The primary responsibility of a business, according to economist Milton Friedman, is to its investors -- the people who have put up their own money in an effort to help it succeed. Yet businesses must also abide by the laws of the countries in which they operate, making them responsible to the respective governments in several areas.
Businesses must pay taxes and fees to the government in the course of carrying out their operations. These can include taxes on revenues, tariffs on imported products, and a number of administrative fees necessary to register the business. Withholding these payments, particularly taxes, is considered a crime.
Many companies, particularly those in the industrial and manufacturing sectors, face heavy regulations regarding the number and variety of pollutants that they are allowed to emit. Some companies, feeling a "social responsibility" toward the common good, may seek to limit their pollution more than the law requires.
Businesses that hire employees in the United States must abide by a slew of laws relating to how they treat their employees. These include laws related to how much an employee can be paid, how many hours he may work and the criteria under which he can be hired and fired.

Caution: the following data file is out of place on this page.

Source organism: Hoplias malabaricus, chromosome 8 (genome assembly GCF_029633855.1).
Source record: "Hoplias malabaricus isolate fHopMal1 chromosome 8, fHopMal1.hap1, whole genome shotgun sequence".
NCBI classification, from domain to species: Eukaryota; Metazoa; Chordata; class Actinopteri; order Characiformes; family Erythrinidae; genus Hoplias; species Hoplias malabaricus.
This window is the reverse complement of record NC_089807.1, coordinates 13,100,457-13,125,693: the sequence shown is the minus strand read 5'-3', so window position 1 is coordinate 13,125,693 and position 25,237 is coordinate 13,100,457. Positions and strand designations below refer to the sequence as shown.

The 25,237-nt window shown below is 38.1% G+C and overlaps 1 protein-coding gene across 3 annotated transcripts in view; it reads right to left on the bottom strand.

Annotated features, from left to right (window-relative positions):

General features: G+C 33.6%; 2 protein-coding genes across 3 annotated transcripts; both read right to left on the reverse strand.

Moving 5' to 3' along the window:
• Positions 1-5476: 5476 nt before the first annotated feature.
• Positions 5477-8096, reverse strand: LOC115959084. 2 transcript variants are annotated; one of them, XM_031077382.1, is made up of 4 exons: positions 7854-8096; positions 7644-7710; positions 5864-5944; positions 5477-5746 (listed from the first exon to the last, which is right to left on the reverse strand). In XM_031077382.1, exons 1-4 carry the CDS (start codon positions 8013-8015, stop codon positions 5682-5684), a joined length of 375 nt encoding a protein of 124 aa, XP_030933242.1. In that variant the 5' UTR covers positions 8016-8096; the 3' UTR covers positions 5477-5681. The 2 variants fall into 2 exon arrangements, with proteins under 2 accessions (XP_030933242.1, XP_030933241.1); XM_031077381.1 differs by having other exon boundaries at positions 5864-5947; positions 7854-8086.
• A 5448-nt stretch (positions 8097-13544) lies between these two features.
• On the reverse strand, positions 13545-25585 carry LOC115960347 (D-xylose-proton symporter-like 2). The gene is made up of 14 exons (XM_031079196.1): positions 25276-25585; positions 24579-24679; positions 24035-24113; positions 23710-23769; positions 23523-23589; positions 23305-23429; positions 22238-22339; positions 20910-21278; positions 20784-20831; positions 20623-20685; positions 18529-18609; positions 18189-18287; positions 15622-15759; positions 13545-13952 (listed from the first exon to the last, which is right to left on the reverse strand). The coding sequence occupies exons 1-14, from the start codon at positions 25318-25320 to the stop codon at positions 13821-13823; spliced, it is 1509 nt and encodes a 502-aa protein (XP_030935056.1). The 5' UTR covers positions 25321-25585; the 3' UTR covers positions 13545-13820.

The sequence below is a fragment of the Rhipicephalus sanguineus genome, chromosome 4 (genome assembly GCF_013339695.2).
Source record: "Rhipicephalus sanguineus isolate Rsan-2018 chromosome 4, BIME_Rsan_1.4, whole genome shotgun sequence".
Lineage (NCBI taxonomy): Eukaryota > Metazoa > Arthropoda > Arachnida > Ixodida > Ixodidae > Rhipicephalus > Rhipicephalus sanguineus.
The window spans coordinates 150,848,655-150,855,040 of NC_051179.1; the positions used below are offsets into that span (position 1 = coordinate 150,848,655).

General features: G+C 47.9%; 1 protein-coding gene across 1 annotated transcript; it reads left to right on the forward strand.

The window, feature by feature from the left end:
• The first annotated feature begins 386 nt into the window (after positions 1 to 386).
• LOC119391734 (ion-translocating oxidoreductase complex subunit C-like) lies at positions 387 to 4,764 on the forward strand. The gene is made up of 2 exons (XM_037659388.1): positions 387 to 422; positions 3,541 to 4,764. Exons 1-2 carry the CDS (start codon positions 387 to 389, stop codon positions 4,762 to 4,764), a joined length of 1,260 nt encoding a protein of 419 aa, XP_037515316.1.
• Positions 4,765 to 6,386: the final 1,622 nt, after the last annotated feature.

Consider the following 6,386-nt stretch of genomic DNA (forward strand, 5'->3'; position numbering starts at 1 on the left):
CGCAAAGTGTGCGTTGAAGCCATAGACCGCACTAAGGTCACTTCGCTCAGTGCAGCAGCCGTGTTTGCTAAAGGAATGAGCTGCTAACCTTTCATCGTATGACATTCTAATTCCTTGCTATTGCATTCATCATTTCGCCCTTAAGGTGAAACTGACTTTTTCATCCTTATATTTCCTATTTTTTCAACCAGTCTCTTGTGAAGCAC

Companies are forbidden from engaging in certain kinds of restrictive trade practices that limit competition. For example, most companies may not develop monopolies within a particular sector or provide substantial barriers for new companies to compete with them. Restrictive trade practices of this kind can often reduce the quality of products available to consumers and drive up prices.
Companies must disclose a number of financial statements to the government in the form of tax returns, and, if the company makes ownership of shares of stock commonly available, to the public as well. This financial transparency helps to ensure that the company is not violating any laws, such as withholding taxes, and to aid the public in deciding whether to invest in the company.
Businesses in most nations are also forbidden from bribing public officials, which would subvert their ability to carry out their jobs impartially in the interest of the country's citizens. In the United States, companies are forbidden from offering brides to domestic officials and, according to the Foreign Corrupt Practices Act, to members of the government of another country.